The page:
A cultlike group secretly implements a diabolical plan in the United States to rectify overpopulation in Gaskill’s (Gabriel’s Stand, 2014) thriller.
The movement in America to ratify the Earth Restoration Treaty seems like a noble cause. But the man covertly spearheading it is the Baron, an enigmatic German official. His true interest is the ratified treaty’s outcome, which will somehow allow his group to bypass “conflicting provisions” of the Constitution and take power. The Baron sends his mentee, Louise Berker, to the United States to push his agenda. Their group, the Gaia Antibodies Network, has its share of sympathetic senators and, to ensure treaty ratification, plans to assassinate senators who don’t support the movement. This includes Sen. Gabriel Sitting Bear Lindstrom; though he’s an environmentalist, the Baron feels his integrity and popularity could prove a detriment for the G-A-N. Berker sets about recruiting Gabriel’s daughter, Helen Snowfeather, who at first respects the G-A-N’s environmental message. That is, until she realizes the group is a cult that worships Earth goddess, Gaia, and believes humans are the planet’s greatest threat and should be treated as such. On achieving power in America, the G-A-N will be able to neutralize said threat by fostering a pandemic to wipe out humanity to near extinction. But at the heart of the nefarious plot is the Gaia Operations Directorate, which ultimately gains the power to outlaw both high-tech medicine and antibiotics. The G-O-D also has incentive to target people who defy the organization, putting Gabriel, Snowfeather, and others in danger of imprisonment or assassination.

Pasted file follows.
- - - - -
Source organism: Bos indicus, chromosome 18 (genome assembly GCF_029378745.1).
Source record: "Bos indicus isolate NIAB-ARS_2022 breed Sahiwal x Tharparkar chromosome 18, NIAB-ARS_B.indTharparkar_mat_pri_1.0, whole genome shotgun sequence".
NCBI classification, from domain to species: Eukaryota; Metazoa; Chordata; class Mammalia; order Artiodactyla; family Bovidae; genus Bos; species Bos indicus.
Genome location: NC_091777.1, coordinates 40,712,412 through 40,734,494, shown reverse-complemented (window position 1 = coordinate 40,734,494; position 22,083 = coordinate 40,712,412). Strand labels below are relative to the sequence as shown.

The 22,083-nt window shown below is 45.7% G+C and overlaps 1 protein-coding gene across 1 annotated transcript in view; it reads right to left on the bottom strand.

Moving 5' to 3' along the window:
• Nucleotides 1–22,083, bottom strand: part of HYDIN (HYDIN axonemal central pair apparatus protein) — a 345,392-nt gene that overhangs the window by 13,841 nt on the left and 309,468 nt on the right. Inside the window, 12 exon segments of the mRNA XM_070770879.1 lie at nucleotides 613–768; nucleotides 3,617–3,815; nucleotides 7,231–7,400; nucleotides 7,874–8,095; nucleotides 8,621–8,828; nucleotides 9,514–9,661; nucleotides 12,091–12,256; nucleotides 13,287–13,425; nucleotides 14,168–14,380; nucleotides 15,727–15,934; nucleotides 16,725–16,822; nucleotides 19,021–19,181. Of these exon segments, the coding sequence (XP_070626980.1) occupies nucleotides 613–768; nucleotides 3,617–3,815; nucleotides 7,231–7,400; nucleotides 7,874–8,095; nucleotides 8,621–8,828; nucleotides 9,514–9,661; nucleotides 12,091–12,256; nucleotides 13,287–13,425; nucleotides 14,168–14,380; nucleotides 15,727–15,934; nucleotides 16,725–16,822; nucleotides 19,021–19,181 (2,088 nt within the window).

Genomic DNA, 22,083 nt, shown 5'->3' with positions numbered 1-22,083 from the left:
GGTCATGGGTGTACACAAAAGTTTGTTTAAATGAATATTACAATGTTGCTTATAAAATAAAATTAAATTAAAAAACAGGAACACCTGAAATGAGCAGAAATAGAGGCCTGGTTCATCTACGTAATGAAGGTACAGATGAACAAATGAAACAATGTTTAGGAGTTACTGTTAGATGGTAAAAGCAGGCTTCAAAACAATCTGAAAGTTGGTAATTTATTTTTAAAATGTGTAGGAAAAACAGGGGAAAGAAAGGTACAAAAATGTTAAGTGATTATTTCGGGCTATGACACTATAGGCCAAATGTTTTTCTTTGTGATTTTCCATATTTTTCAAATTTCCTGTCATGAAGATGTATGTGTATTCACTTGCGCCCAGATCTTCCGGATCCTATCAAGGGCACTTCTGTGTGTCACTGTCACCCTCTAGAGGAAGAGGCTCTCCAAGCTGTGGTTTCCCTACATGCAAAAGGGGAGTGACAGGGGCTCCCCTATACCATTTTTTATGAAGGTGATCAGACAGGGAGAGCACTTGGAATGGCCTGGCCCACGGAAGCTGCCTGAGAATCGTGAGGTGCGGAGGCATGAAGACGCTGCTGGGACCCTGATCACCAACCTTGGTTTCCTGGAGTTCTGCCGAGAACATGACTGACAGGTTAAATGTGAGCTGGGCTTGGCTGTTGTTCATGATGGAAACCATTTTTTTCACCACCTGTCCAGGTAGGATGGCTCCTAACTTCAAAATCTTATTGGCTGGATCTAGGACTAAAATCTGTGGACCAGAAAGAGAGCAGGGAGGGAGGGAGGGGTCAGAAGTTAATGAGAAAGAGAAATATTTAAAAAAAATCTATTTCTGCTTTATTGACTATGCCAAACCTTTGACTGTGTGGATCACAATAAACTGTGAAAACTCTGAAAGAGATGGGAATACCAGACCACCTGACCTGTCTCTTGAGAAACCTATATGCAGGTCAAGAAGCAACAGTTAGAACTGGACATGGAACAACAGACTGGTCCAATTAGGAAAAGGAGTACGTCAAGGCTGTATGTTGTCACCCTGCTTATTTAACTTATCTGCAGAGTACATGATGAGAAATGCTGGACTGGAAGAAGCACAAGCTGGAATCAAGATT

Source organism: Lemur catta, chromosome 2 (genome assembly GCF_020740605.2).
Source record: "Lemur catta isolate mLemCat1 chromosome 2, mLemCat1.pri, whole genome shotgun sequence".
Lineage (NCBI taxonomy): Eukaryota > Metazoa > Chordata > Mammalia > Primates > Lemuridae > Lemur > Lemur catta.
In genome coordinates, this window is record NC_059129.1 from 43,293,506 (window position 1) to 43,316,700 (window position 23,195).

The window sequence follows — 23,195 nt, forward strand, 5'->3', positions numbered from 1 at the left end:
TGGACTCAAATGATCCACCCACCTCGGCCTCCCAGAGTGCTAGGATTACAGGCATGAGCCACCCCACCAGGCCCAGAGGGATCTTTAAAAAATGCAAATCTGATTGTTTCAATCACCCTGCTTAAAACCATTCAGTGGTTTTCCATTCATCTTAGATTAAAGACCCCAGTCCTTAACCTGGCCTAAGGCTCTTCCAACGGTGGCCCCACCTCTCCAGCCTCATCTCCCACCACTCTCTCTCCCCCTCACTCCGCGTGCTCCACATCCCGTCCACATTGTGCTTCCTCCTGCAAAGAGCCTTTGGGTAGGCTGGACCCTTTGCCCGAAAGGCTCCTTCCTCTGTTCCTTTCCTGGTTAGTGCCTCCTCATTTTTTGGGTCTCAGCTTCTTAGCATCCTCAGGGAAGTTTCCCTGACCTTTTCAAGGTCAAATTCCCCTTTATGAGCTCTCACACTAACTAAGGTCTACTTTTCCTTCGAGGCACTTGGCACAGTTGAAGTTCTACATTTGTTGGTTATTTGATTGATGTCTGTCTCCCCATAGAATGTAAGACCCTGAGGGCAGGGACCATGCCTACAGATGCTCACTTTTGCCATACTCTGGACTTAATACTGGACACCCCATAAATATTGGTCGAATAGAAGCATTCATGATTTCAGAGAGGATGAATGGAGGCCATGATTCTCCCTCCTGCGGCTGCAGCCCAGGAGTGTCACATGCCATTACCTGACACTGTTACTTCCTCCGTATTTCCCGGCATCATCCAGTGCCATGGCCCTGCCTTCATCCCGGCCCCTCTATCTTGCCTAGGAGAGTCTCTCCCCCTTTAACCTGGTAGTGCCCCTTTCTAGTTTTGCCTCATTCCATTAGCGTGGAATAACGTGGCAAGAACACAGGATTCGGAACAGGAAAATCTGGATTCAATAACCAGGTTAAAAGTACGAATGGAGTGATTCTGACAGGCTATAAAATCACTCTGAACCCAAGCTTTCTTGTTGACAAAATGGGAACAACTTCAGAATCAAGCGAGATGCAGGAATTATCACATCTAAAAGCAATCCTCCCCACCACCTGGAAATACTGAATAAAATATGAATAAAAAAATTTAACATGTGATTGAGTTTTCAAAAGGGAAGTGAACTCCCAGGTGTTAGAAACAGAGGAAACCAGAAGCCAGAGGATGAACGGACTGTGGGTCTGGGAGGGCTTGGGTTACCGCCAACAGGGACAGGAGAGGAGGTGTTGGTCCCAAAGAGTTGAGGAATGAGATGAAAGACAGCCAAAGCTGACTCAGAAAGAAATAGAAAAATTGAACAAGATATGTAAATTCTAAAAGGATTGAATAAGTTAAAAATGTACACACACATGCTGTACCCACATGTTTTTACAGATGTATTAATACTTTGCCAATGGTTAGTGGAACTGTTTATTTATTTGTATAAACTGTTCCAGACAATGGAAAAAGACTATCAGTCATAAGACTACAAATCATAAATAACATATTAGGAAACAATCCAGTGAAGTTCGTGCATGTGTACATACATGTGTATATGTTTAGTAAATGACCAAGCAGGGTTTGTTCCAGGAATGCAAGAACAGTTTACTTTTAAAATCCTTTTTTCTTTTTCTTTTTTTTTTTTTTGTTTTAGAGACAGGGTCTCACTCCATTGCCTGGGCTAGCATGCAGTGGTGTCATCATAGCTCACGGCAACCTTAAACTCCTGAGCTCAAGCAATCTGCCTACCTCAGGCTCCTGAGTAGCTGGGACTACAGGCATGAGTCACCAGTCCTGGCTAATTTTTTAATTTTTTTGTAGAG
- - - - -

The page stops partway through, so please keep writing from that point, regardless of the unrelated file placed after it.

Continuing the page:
Despite the Baron initiating his scheme in the United States, it’s clear that the entire world is in peril. Nevertheless, Gaskill wisely centers the story on only a few characters. This allows for more character development for individuals like Dr. John Owen, a pharmaceutical maker, and Fred Loud Owl, a Navajo spirit guide. As such, the occasional death—or mysterious disappearance—has greater dramatic impact. The first third of the novel is the most enthralling, primarily concentrating on the G-A-N’s attempts to garner supporters. It’s believable that the environmental movement would attract people and equally frightening that it so easily transitions to fanaticism. Similarly, the gradual reveal of the cult is unsettling, particularly Snowfeather overhearing voices chanting to Gaia. The book’s latter part is slower, as many of those in defiance of G-O-D have either become fugitives or gone into hiding. But Gaskill’s prose throughout is concise, producing sharp images: “A handful of the deciduous trees on 11campus had begun to show color, stray red leaves among the oaks, and a few glittering gold spots among the birches, but the grass was lush and the sun warm.” And notwithstanding murders or severed body parts, the author keeps the obscenities and violence to a minimum. As the novel eventually becomes a simple matter of the good guys rallying fellow Americans against villainous groups, Gaskill paves the way for a thorough resolution. Still, there’s a small opening for a sequel.
A lengthy but focused tale with characters that readers will root for.